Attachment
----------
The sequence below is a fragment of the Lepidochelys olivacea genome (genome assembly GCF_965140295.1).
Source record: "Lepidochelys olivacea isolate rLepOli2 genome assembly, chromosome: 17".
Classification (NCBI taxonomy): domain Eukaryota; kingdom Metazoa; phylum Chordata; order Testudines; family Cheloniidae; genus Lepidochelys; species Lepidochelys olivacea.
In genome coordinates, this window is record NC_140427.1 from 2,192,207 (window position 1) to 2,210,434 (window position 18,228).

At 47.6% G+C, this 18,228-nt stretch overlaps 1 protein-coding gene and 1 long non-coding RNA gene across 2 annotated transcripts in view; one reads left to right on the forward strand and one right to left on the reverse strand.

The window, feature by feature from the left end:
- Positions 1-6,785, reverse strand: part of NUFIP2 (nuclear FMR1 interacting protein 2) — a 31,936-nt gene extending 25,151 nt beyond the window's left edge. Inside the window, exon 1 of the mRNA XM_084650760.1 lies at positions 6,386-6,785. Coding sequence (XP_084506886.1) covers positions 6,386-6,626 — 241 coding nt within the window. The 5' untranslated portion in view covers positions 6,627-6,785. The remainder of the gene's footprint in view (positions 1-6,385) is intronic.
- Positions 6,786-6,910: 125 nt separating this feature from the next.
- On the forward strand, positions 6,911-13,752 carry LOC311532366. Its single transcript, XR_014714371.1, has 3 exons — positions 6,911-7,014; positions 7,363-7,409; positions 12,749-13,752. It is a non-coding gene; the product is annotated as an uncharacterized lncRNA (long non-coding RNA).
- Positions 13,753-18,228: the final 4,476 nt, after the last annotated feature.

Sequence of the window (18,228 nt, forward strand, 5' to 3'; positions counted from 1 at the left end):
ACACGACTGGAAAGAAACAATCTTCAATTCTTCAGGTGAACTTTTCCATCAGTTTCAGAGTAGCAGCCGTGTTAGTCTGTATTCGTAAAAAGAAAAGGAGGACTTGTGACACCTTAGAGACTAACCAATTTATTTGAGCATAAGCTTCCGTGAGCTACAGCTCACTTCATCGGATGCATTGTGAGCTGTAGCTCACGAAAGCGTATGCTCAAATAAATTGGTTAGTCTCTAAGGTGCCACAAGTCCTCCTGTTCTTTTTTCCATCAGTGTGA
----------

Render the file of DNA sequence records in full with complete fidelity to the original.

The sequence below is a fragment of the Lepidochelys olivacea genome (genome assembly GCF_965140295.1).
Source record: "Lepidochelys olivacea isolate rLepOli2 genome assembly, chromosome: 17".
Classification (NCBI taxonomy): domain Eukaryota; kingdom Metazoa; phylum Chordata; order Testudines; family Cheloniidae; genus Lepidochelys; species Lepidochelys olivacea.
In genome coordinates, this window is record NC_140427.1 from 2,192,207 (window position 1) to 2,210,434 (window position 18,228).

At 47.6% G+C, this 18,228-nt stretch overlaps 1 protein-coding gene and 1 long non-coding RNA gene across 2 annotated transcripts in view; one reads left to right on the forward strand and one right to left on the reverse strand.

The window, feature by feature from the left end:
- Positions 1-6,785, reverse strand: part of NUFIP2 (nuclear FMR1 interacting protein 2) — a 31,936-nt gene extending 25,151 nt beyond the window's left edge. Inside the window, exon 1 of the mRNA XM_084650760.1 lies at positions 6,386-6,785. Coding sequence (XP_084506886.1) covers positions 6,386-6,626 — 241 coding nt within the window. The 5' untranslated portion in view covers positions 6,627-6,785. The remainder of the gene's footprint in view (positions 1-6,385) is intronic.
- Positions 6,786-6,910: 125 nt separating this feature from the next.
- On the forward strand, positions 6,911-13,752 carry LOC311532366. Its single transcript, XR_014714371.1, has 3 exons — positions 6,911-7,014; positions 7,363-7,409; positions 12,749-13,752. It is a non-coding gene; the product is annotated as an uncharacterized lncRNA (long non-coding RNA).
- Positions 13,753-18,228: the final 4,476 nt, after the last annotated feature.

Sequence of the window (18,228 nt, forward strand, 5' to 3'; positions counted from 1 at the left end):
ACACGACTGGAAAGAAACAATCTTCAATTCTTCAGGTGAACTTTTCCATCAGTTTCAGAGTAGCAGCCGTGTTAGTCTGTATTCGTAAAAAGAAAAGGAGGACTTGTGACACCTTAGAGACTAACCAATTTATTTGAGCATAAGCTTCCGTGAGCTACAGCTCACTTCATCGGATGCATTGTGAGCTGTAGCTCACGAAAGCGTATGCTCAAATAAATTGGTTAGTCTCTAAGGTGCCACAAGTCCTCCTGTTCTTTTTTCCATCAGTGTGA